May 2007
Volume 48, Issue 13
Free
ARVO Annual Meeting Abstract  |   May 2007
FGF Signaling During Lens Induction
Author Affiliations & Notes
  • C. M. Garcia
    Department of Ophthalmology, Washington Univ Sch of Med, St Louis, Missouri
  • M. L. Robinson
    Zoology, Miami University, Oxford, Ohio
  • D. C. Beebe
    Department of Ophthalmology, Washington Univ Sch of Med, St Louis, Missouri
  • Footnotes
    Commercial Relationships C.M. Garcia, None; M.L. Robinson, None; D.C. Beebe, None.
  • Footnotes
    Support NIH Grant EY04853, Research to Prevent Blindness and Core Grant EY02687
Investigative Ophthalmology & Visual Science May 2007, Vol.48, 1117. doi:https://doi.org/
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    • Get Citation

      C. M. Garcia, M. L. Robinson, D. C. Beebe; FGF Signaling During Lens Induction. Invest. Ophthalmol. Vis. Sci. 2007;48(13):1117. doi: https://doi.org/.

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      © ARVO (1962-2015); The Authors (2016-present)

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Abstract

Purpose:: Fibroblast growth factors (FGFs) are implicated in lens development. There are 22 FGF ligands and four FGF receptors (FRs). FR1, 2 and 3 have been previously shown to be present in the lens. We previously showed that FR1 is not necessary for normal lens development (Zhao et al., 2006) and that FR2 maintains lens cell survival and contributes to the withdrawal of fiber cells from the cell cycle (Garcia et al., 2005). In the present study we found that FR4 is present in the lens and examined possible genetic interactions between FR1 and FR2 during lens induction.

Methods:: RNA was collected from wild type adult and E12.5 mice and RT-PCR was used to detect FR4 transcripts. Mice expressing LeCre were mated to mice which had critical exons of FR1, FR2 or both genes flanked by loxP sequences. Mice lacking FR4 (Weinstein et al., 1998) were mated to FR2 conditional knockout mice to generate FR2FR4 double knockout mice. Lens placodes (E9.5) and eyes from embryos (E12.5) were prepared for immunohistological studies to measure BrdU incorporation and for the TUNEL assay.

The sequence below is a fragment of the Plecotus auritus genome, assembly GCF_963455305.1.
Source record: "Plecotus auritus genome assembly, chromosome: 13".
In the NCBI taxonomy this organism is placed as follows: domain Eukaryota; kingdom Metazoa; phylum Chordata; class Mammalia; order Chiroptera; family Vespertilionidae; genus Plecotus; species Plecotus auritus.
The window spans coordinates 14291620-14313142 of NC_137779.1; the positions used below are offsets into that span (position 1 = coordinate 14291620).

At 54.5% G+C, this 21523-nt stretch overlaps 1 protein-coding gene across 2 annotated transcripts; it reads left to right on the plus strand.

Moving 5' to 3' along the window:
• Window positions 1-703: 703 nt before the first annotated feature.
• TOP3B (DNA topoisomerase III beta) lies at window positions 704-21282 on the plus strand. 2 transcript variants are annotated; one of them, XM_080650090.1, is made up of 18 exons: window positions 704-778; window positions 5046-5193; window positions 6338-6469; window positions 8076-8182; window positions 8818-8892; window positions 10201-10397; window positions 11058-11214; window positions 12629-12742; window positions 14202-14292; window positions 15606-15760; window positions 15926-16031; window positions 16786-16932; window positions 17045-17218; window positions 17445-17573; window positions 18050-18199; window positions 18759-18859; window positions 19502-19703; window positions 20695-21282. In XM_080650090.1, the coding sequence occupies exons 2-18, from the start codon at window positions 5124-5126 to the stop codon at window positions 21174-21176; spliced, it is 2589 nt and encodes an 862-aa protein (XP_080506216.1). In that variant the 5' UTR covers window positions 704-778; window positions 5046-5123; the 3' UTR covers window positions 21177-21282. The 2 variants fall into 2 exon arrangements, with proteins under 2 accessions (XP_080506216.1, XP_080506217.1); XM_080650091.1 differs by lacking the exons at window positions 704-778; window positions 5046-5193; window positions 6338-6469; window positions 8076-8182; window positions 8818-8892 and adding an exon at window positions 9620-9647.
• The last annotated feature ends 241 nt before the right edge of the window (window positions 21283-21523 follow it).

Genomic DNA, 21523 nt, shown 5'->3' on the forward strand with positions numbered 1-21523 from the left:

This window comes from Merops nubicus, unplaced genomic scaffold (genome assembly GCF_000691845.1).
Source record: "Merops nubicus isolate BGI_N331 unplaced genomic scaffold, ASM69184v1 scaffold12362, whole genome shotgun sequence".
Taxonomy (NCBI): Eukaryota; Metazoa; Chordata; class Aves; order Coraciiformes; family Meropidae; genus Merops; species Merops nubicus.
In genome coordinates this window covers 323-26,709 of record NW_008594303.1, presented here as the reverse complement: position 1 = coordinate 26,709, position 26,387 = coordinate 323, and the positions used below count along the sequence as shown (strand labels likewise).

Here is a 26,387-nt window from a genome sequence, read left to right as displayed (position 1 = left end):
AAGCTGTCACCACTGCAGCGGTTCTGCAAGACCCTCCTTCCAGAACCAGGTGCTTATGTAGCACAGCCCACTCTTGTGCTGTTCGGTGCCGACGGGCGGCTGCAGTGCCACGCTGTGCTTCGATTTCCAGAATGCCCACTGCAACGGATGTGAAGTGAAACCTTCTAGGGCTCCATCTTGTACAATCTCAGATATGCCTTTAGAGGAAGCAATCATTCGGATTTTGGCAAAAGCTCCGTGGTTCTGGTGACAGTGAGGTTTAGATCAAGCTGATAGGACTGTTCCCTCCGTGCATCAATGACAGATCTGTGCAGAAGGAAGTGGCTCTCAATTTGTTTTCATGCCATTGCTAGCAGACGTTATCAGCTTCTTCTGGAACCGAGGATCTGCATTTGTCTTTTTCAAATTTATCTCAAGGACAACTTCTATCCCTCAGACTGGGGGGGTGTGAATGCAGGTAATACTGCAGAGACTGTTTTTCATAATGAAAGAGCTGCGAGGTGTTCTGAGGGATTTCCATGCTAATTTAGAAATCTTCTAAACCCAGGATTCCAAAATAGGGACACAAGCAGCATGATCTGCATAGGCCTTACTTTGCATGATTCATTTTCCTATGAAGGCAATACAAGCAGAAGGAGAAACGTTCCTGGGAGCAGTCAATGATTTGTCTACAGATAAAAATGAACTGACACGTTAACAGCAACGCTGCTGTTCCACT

Results:: FR4 transcripts were detected by PCR in epithelia and peripheral fibers cells in adult and E12.5 lenses. Lenses lacking FR4 appeared normal in the adult. However, at E12.5, these lenses were smaller than wild type, with decreased in BrdU incorporation in the epithelial cells. Lens placodes lacking FR2 had increased cell death compared to their wildtype littermates. FR1FR2DCKO animals usually did not form a lens; in cases when the lens formed, it was small and disorganized at E12.5. FR2FR4 double knockout lenses were smaller than FR2CKO lenses. Like the FR2CKO lenses, the double knockouts had increased cell death in lens epithelia and fiber cells and abnormal BrdU incorporation in fiber cells.

Conclusions:: FR4 is expressed in lens epithelial and peripheral fiber cells and mediates epithelial cell proliferation at early stages of lens differentiation. No single FR is required for lens induction or the formation of epithelial and primary fiber cells. FR2 signaling promotes lens cell survival starting at the placode stage. Although FR1 is not required for normal lens development, the enhanced phenotype of the double FR1FR2 knockout demonstrates that signaling from both of these receptors contributes to normal lens development.

Keywords: receptors • signal transduction • apoptosis/cell death 
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